At present, though, far too few genetic sequences of viruses found in pigs are being uploaded to online databases such as GenBank or GISAID, where they could be viewed by flu researchers anywhere. That has left the human health researchers with a giant blind spot. “You couldn’t possibly say that the sequences in GenBank or GISAID or anywhere else are representative of what is actually circulating in pigs at the moment,” Cox says. “And this is what the public health side is very concerned about. We understand all of the issues on the agricultural side. But we want to work toward a solution where there is a greater sharing of information that is available.”
The CDC started down the road of greater cooperation even before the 2009 pandemic, negotiating with the USDA on a program that would see the findings of animal health diagnostic testing shared with the human health side. But the program, which is still getting off the ground, cannot work without the cooperation of pork producers, who have to date been reluctant to support what many see as a bid by government to meddle in their affairs. “The pigs are owned by the farmer. And what happens to their pigs is the farmer’s business, not the government’s business, as long as the infection that is going on in those pigs is not what’s termed a program disease that is considered to be a risk to the national herd,” says Paul Sundberg, vice president for science and technology for the National Pork Board.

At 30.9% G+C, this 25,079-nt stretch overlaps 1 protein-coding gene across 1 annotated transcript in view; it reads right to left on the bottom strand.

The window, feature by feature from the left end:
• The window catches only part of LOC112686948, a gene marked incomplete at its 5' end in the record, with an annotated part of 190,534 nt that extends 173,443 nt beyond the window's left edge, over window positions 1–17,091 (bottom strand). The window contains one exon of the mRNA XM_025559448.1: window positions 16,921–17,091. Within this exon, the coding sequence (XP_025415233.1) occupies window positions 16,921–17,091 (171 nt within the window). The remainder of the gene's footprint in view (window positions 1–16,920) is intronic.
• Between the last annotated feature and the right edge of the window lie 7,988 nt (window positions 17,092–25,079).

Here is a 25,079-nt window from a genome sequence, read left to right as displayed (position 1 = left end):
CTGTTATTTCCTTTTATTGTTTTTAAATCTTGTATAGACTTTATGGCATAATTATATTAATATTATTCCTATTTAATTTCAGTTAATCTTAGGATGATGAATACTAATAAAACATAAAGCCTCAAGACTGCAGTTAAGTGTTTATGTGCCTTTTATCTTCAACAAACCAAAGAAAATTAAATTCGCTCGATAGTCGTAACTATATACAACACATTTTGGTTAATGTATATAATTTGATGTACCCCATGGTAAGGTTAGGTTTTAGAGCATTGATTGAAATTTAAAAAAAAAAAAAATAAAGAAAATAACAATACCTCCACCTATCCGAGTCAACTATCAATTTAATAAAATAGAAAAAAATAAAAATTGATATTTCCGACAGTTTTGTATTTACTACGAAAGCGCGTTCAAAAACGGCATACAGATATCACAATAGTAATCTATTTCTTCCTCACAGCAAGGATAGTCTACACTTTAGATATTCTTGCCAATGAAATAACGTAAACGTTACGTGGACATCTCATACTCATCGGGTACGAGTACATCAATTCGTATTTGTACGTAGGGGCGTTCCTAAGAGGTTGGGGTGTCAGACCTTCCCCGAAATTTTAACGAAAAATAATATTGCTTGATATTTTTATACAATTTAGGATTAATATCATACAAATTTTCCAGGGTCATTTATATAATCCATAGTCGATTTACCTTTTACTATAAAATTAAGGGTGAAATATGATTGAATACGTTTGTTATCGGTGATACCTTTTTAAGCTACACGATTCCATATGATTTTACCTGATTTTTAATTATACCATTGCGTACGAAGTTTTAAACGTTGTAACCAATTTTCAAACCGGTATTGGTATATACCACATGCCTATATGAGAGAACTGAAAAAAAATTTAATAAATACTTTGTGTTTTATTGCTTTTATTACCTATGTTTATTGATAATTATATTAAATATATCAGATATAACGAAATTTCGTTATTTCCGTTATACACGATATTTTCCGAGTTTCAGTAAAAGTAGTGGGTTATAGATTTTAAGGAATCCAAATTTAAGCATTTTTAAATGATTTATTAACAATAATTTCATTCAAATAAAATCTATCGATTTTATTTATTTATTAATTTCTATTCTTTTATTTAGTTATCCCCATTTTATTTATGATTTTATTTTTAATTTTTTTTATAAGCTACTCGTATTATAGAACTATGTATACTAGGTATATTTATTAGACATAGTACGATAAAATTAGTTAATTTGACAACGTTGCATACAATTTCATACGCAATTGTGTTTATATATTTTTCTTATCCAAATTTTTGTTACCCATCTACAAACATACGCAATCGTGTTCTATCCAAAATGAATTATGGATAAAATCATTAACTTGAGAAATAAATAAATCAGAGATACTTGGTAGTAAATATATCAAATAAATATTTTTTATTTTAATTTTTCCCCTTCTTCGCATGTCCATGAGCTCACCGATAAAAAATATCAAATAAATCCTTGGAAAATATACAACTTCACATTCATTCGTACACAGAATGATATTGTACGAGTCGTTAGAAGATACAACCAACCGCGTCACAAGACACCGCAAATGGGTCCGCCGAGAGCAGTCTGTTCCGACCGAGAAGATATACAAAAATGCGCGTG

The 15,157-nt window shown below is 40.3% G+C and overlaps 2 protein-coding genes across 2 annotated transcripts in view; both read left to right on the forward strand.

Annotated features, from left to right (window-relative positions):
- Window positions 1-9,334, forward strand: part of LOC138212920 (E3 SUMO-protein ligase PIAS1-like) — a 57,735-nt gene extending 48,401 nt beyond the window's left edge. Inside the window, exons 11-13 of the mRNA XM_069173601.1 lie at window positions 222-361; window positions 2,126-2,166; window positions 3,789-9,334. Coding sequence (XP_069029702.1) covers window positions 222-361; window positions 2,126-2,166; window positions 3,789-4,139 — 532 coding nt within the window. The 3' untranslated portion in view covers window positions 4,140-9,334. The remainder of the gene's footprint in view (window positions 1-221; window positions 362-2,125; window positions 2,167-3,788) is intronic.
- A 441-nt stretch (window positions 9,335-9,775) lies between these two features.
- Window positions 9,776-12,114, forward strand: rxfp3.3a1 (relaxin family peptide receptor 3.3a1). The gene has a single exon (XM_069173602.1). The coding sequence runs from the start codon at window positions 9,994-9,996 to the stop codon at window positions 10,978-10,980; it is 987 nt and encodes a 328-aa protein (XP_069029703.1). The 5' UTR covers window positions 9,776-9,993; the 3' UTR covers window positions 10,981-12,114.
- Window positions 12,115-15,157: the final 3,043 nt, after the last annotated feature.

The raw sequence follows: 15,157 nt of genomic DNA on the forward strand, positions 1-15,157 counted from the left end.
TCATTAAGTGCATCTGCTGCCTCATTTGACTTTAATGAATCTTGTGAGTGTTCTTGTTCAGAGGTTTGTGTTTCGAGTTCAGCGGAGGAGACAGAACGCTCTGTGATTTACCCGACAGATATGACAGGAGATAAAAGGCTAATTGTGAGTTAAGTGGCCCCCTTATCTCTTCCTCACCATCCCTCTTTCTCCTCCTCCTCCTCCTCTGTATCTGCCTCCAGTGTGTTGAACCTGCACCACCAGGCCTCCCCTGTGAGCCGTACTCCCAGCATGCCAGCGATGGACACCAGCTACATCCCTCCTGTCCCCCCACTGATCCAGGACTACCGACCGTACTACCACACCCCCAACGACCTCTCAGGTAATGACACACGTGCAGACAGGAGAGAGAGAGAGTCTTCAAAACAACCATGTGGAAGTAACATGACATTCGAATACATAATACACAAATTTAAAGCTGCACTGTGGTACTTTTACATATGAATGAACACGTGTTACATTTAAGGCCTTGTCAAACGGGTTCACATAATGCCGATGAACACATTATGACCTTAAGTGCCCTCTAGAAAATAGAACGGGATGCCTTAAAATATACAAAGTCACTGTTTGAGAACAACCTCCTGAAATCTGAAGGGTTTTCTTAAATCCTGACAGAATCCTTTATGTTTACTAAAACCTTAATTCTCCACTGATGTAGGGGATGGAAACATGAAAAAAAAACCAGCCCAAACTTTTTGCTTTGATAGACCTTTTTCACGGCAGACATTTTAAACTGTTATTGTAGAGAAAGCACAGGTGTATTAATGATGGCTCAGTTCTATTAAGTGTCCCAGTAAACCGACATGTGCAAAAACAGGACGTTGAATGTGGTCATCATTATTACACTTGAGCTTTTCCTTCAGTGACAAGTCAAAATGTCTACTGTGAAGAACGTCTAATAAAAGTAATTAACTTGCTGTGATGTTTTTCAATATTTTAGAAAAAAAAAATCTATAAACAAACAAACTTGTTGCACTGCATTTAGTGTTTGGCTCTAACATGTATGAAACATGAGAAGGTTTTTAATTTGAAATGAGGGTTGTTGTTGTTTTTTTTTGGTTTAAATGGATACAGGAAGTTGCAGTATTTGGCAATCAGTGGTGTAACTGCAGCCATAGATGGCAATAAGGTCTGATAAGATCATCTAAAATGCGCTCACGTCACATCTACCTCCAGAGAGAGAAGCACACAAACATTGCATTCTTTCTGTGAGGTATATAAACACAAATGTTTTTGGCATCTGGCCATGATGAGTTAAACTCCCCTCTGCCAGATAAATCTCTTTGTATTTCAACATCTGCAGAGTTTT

To overcome the farmers’ hesitancy, the CDC-USDA surveillance system has several key compromises built into it. For starters, anonymity is assured. Viruses found in specimens that producers submit to diagnostic labs may be fed into a more widely accessible surveillance system. Yet unless a producer gives prior consent, anything that might identify his or her farm is stripped from the data before they are passed on. The human health officials can tell which state the virus was found in but not which particular county or farm. “The anonymous surveillance stream is the default, meaning that test results from the surveillance will be provided to the program anonymously. No owner or submitting veterinarian information will accompany the data,” says John R. Clifford, the USDA’s chief veterinary officer.